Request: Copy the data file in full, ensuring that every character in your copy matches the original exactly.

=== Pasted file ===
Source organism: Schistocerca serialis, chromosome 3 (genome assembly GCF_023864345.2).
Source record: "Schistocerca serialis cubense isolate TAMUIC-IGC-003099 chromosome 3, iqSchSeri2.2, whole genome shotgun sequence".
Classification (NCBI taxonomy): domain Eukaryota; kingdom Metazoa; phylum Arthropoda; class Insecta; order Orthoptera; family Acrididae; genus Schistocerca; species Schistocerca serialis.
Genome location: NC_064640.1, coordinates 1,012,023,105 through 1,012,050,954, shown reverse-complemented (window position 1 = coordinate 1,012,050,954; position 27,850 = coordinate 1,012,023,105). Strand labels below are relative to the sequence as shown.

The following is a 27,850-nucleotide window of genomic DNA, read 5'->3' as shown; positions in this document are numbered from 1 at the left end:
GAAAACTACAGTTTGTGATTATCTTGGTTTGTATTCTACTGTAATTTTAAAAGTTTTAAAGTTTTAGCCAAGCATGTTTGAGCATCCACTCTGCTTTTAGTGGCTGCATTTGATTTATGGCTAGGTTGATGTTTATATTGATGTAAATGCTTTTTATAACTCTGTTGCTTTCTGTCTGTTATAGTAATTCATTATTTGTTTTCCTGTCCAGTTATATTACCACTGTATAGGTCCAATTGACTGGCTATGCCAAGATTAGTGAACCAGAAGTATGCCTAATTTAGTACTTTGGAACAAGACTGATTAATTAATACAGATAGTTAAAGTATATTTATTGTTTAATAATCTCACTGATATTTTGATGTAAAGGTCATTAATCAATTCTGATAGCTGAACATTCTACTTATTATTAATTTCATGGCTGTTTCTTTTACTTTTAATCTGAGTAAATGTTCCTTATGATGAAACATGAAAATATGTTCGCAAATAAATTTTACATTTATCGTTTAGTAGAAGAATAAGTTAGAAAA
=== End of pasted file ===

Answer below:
Source organism: Schistocerca serialis, chromosome 3 (genome assembly GCF_023864345.2).
Source record: "Schistocerca serialis cubense isolate TAMUIC-IGC-003099 chromosome 3, iqSchSeri2.2, whole genome shotgun sequence".
Classification (NCBI taxonomy): domain Eukaryota; kingdom Metazoa; phylum Arthropoda; class Insecta; order Orthoptera; family Acrididae; genus Schistocerca; species Schistocerca serialis.
Genome location: NC_064640.1, coordinates 1,012,023,105 through 1,012,050,954, shown reverse-complemented (window position 1 = coordinate 1,012,050,954; position 27,850 = coordinate 1,012,023,105). Strand labels below are relative to the sequence as shown.

The following is a 27,850-nucleotide window of genomic DNA, read 5'->3' as shown; positions in this document are numbered from 1 at the left end:
GAAAACTACAGTTTGTGATTATCTTGGTTTGTATTCTACTGTAATTTTAAAAGTTTTAAAGTTTTAGCCAAGCATGTTTGAGCATCCACTCTGCTTTTAGTGGCTGCATTTGATTTATGGCTAGGTTGATGTTTATATTGATGTAAATGCTTTTTATAACTCTGTTGCTTTCTGTCTGTTATAGTAATTCATTATTTGTTTTCCTGTCCAGTTATATTACCACTGTATAGGTCCAATTGACTGGCTATGCCAAGATTAGTGAACCAGAAGTATGCCTAATTTAGTACTTTGGAACAAGACTGATTAATTAATACAGATAGTTAAAGTATATTTATTGTTTAATAATCTCACTGATATTTTGATGTAAAGGTCATTAATCAATTCTGATAGCTGAACATTCTACTTATTATTAATTTCATGGCTGTTTCTTTTACTTTTAATCTGAGTAAATGTTCCTTATGATGAAACATGAAAATATGTTCGCAAATAAATTTTACATTTATCGTTTAGTAGAAGAATAAGTTAGAAAA